A new study has found that heavy metal and phthalate contamination is prevalent in the cannabidiol (CBD) industry. The study also highlighted the widespread mislabeling of CBD products in the market which provides misleading information to consumers.
Demand for CBD products has increased exponentially over the last couple of years. Consumers are turning to CBD to find relief from pain, anxiety, fatigue, stress, and depression among other reasons. On the business side of things, entrepreneurs and investors are looking to cash in on the high value CBD market.
The researchers tested over 500 CBD edibles and topicals and found that at least 42% were contaminated with lead as well as other heavy metals. The study was led by Hannah Gardner from the Miami Miller School of Medicine and was sponsored by the Clean Label Project.
Hemp is a known bioaccumulator. This means that it readily absorbs chemicals from the environment, at a rate which is faster than the excretion rate. Over time, the chemicals accumulate in hemp and can easily reach toxic levels. It is critical to characterize the level of contaminants in hemp so as to evaluate the potential benefits against potential health risks.
The researchers tested 512 different CBD products, including edibles and topicals. They tested the levels of lead, cadmium, mercury, arsenic, and four different phthalates (chemicals used to make plastics more durable). The researchers also considered labeling accuracy in all the products.
The researchers found the following levels of heavy metal contamination:
- 42% of the CBD edibles (121) were contaminated with lead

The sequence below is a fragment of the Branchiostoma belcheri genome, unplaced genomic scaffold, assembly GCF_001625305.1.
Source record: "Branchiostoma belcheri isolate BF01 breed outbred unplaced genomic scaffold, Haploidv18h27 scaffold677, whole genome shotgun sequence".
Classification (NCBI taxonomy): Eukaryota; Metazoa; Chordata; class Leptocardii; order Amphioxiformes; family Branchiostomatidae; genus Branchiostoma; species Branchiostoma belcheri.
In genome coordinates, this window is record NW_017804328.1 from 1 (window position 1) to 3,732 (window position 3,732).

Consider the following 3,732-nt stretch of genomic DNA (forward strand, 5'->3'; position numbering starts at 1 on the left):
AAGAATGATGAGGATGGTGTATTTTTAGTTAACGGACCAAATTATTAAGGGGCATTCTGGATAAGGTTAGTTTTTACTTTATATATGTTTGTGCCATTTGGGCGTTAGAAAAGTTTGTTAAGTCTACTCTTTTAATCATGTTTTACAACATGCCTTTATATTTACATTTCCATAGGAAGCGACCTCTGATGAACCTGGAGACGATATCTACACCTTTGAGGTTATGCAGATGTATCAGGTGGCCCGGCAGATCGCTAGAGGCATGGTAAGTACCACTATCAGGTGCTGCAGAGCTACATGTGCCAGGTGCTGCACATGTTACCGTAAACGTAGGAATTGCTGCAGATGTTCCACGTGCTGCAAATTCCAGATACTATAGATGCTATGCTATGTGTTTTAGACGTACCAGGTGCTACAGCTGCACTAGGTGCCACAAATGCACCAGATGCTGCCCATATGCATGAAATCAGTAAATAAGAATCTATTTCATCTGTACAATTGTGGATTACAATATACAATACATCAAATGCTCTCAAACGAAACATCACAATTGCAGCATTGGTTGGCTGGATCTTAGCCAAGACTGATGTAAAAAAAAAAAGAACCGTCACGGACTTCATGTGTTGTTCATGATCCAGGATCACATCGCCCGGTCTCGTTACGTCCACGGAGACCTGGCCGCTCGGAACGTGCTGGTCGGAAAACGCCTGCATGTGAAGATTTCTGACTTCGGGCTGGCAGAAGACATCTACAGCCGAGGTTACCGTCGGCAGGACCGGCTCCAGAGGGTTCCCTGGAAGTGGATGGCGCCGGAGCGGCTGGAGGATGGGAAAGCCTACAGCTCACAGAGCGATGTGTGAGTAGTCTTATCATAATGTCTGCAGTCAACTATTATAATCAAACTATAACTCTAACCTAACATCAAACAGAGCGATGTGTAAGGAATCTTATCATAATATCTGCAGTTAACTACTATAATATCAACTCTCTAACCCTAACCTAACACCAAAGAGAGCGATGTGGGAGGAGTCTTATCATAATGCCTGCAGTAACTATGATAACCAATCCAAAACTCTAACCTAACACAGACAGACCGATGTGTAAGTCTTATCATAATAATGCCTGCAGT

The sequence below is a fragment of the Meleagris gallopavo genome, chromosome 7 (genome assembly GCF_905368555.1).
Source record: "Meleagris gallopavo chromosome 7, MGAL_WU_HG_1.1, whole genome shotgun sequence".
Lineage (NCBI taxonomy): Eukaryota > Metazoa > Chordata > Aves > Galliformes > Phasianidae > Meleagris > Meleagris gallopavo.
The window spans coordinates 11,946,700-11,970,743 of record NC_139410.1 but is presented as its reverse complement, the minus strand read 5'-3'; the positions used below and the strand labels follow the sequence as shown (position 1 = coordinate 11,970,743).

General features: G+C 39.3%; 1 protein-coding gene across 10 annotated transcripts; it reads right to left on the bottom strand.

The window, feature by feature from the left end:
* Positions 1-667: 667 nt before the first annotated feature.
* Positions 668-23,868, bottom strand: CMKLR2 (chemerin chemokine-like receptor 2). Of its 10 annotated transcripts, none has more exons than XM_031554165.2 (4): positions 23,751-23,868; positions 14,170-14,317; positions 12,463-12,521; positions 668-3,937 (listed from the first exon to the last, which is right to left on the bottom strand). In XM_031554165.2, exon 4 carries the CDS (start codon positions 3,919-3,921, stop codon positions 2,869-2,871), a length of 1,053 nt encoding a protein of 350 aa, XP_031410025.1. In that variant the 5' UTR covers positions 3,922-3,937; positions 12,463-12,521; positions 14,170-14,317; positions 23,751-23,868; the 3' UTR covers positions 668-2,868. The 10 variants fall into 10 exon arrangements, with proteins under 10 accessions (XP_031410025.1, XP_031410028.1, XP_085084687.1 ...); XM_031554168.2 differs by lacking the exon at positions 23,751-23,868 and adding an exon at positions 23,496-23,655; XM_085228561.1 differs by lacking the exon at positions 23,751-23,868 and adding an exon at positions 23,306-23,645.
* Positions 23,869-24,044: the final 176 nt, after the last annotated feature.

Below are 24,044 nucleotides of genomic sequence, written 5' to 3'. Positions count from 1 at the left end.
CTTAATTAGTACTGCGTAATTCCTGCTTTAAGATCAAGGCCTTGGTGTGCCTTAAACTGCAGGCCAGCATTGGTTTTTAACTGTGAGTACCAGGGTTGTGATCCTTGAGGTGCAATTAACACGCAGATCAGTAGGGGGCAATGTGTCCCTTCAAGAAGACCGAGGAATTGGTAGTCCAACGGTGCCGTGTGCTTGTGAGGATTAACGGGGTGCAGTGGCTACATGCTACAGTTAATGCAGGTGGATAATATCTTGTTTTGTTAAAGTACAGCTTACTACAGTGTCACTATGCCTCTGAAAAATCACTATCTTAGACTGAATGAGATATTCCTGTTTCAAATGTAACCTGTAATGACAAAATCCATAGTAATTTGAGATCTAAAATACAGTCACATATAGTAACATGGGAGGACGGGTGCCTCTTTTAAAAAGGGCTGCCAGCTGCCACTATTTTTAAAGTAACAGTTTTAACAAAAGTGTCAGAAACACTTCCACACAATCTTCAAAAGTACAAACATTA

- 8% of the CBD edibles were contaminated with Cadmium
- 28% of the CBD edibles were contaminated with Arsenic
- 37% of the CBD edibles were contaminated with Mercury
Four CBD edibles exceeded the acceptable (California Proposition 65) limit for daily lead consumption. 13% to 80% of the CBD edibles had different levels of phthalate contamination. Lastly, only 42% of the CBD products were labeled accurately.
This is not the first time that CBD contamination and mislabeling has been highlighted. A study by John Hopkins University found gross mislabeling of over-the-counter CBD products. This study also found that CBD manufactures, in a bid to bump up sales, make false and exaggerated claims on the health benefits of CBD. Such studies underscore the need for strict regulation of the cannabis industry to prevent consumer exploitation and to safeguard public health and safety.
Gardener, H., Wallin, C., & Bowen, J. (2022). Heavy metal and phthalate contamination and labeling integrity in a large sample of US commercially available cannabidiol (CBD) products. The Science of the total environment, 851(Pt 1), 158110. https://pubmed.ncbi.nlm.nih.
PRNewswire: Global $13.4 Billion Cannabidiol Market to 2028 – Increasing Awareness CBD Health Benefits, Changing Consumer Opinion, and Attitude Toward CBD Products. Retrieved from https://www.prnewswire.com/